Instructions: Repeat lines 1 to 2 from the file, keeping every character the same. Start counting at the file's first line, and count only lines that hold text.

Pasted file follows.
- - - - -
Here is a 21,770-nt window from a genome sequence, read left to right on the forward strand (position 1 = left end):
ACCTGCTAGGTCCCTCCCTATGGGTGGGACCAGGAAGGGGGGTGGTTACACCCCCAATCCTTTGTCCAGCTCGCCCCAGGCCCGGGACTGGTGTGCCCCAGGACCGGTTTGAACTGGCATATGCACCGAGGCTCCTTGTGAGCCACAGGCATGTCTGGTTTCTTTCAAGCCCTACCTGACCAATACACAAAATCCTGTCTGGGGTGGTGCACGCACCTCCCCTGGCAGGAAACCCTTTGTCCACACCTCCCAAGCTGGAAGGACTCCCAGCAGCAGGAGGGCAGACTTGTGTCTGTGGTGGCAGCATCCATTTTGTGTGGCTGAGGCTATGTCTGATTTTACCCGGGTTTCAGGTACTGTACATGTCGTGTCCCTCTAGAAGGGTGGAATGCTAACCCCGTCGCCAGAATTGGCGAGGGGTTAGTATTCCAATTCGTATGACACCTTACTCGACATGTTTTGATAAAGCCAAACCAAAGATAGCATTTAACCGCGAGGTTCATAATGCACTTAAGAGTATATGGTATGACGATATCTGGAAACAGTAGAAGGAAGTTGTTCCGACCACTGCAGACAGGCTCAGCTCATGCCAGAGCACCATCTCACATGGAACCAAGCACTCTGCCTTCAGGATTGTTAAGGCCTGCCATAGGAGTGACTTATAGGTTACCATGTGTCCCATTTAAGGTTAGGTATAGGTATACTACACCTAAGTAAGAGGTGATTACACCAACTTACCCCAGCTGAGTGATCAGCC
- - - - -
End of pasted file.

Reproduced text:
Here is a 21,770-nt window from a genome sequence, read left to right on the forward strand (position 1 = left end):
ACCTGCTAGGTCCCTCCCTATGGGTGGGACCAGGAAGGGGGGTGGTTACACCCCCAATCCTTTGTCCAGCTCGCCCCAGGCCCGGGACTGGTGTGCCCCAGGACCGGTTTGAACTGGCATATGCACCGAGGCTCCTTGTGAGCCACAGGCATGTCTGGTTTCTTTCAAGCCCTACCTGACCAATACACAAAATCCTGTCTGGGGTGGTGCACGCACCTCCCCTGGCAGGAAACCCTTTGTCCACACCTCCCAAGCTGGAAGGACTCCCAGCAGCAGGAGGGCAGACTTGTGTCTGTGGTGGCAGCATCCATTTTGTGTGGCTGAGGCTATGTCTGATTTTACCCGGGTTTCAGGTACTGTACATGTCGTGTCCCTCTAGAAGGGTGGAATGCTAACCCCGTCGCCAGAATTGGCGAGGGGTTAGTATTCCAATTCGTATGACACCTTACTCGACATGTTTTGATAAAGCCAAACCAAAGATAGCATTTAACCGCGAGGTTCATAATGCACTTAAGAGTATATGGTATGACGATATCTGGAAACAGTAGAAGGAAGTTGTTCCGACCACTGCAGACAGGCTCAGCTCATGCCAGAGCACCATCTCACATGGAACCAAGCACTCTGCCTTCAGGATTGTTAAGGCCTGCCATAGGAGTGACTTATAGGTTACCATGTGTCCCATTTAAGGTTAGGTATAGGTATACTACACCTAAGTAAGAGGTGATTACACCAACTTACCCCAGCTGAGTGATCAGCC